We’re also releasing colab notebooks. These notebooks make it extremely easy to use Lucid to reproduce visualizations in our article! Just open the notebook, click a button to run code — no setup required!
In colab notebooks you can click a button to run code, and see the result below.
This work only scratches the surface of the kind of interfaces that we think it’s possible to build for understanding neural networks. We’re excited to see what the community will do — and we’re excited to work together towards deeper human understanding of neural networks.

By Chris Olah, Research Scientist and Arvind Satyanarayan, Visiting Researcher, Google Brain Team

Feature Visualization

Have you ever wondered what goes on inside neural networks? Feature visualization is a powerful tool for digging into neural networks and seeing how they work.

Our new article, published in Distill, does a deep exploration of feature visualization, introducing a few new tricks along the way!

Building on our work in DeepDream, and lots of work by others since, we are able to visualize what every neuron a strong vision model (GoogLeNet [1]) detects. Over the course of multiple layers, it gradually builds up abstractions: first it detects edges, then it uses those edges to detect textures, the textures to detect patterns, and the patterns to detect parts of objects….
But neurons don’t understand the world by themselves — they work together. So we also need to understand how they interact with each other. One approach is to explore interpolations between them. What images can make them both fire, to different extents?

Here we interpolate from a neuron that seems to detect artistic patterns to a neuron that seems to detect lizard eyes:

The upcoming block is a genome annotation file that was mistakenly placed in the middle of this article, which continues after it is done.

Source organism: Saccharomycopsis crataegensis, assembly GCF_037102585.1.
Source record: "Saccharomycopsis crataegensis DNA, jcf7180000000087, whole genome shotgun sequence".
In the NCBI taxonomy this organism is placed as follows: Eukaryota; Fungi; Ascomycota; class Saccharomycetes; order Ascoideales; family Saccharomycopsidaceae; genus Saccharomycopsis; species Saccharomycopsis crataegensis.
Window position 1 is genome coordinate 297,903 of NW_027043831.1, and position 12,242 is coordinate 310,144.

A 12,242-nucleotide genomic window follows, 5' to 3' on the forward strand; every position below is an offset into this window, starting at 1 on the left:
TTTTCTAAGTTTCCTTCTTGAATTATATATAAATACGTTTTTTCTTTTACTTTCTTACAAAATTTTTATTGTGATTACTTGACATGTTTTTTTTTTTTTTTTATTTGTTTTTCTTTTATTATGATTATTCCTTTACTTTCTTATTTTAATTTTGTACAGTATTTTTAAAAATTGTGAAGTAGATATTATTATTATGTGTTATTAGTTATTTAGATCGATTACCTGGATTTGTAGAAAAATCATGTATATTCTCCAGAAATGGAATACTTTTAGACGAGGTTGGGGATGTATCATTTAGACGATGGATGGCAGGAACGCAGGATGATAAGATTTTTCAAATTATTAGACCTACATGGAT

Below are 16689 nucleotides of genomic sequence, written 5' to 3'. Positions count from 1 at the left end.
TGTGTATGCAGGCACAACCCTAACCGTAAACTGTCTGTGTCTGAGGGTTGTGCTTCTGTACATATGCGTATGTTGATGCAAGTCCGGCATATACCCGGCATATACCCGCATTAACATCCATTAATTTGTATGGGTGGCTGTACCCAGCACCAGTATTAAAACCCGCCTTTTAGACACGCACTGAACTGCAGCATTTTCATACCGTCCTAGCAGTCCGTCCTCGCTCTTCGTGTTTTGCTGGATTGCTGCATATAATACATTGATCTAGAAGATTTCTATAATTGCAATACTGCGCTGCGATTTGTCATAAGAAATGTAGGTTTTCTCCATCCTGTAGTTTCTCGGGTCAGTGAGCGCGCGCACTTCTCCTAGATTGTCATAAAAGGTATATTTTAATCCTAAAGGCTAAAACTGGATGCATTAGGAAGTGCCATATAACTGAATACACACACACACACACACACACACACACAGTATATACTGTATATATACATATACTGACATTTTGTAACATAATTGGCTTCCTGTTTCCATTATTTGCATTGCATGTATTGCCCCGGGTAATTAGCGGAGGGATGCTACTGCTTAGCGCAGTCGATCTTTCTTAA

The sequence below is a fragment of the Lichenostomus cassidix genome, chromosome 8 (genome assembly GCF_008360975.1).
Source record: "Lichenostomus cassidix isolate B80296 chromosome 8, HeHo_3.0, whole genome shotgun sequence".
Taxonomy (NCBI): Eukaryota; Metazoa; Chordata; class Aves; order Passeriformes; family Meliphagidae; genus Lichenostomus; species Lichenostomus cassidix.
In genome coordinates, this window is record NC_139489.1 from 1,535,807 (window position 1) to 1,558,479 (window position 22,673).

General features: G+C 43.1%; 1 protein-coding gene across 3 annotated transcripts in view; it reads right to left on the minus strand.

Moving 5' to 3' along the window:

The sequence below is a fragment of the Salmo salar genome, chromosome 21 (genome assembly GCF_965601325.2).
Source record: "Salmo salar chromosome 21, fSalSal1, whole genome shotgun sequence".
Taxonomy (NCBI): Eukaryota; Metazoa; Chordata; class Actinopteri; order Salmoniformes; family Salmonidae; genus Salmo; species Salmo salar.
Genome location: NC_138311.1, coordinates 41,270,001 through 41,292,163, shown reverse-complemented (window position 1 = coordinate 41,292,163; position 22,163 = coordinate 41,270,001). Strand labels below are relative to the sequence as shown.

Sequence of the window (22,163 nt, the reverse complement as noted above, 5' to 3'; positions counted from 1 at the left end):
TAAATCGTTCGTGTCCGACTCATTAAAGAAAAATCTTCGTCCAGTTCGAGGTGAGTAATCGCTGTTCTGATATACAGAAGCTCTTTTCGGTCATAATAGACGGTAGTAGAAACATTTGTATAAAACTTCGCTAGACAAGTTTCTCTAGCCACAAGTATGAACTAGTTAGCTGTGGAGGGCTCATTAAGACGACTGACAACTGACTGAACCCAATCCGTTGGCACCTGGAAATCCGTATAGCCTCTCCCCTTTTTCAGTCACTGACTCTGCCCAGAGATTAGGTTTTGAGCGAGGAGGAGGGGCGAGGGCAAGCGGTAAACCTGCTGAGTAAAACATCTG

We can also let you try adding different pairs of neurons together, to explore the possibilities for yourself:
In addition to allowing you to play around with visualizations, we explore a variety of techniques for getting feature visualization to work, and let you experiment with using them.
Techniques for visualizing and understanding neural networks are becoming more powerful. We hope our article will help other researchers apply these techniques, and give people a sense of their potential. Check it out on Distill.

We're extremely grateful to our co-author, Ludwig Schurbert, who made incredible contributions to our paper and especially to the interactive visualizations.

Exploring the Intersection of Art and Machine Intelligence

In June of last year, we published a story about a visualization techniques that helped to understand how neural networks carried out difficult visual classification tasks. In addition to helping us gain a deeper understanding of how NNs worked, these techniques also produced strange, wonderful and oddly compelling images.

Following that blog post, and especially after we released the source code, dubbed DeepDream, we witnessed a tremendous interest not only from the machine learning community but also from the creative coding community. Additionally, several artists such as Amanda Peterson (aka Gucky), Memo Akten, Samim Winiger, Kyle McDonald and many others immediately started experimenting with the technique as a new way to create art.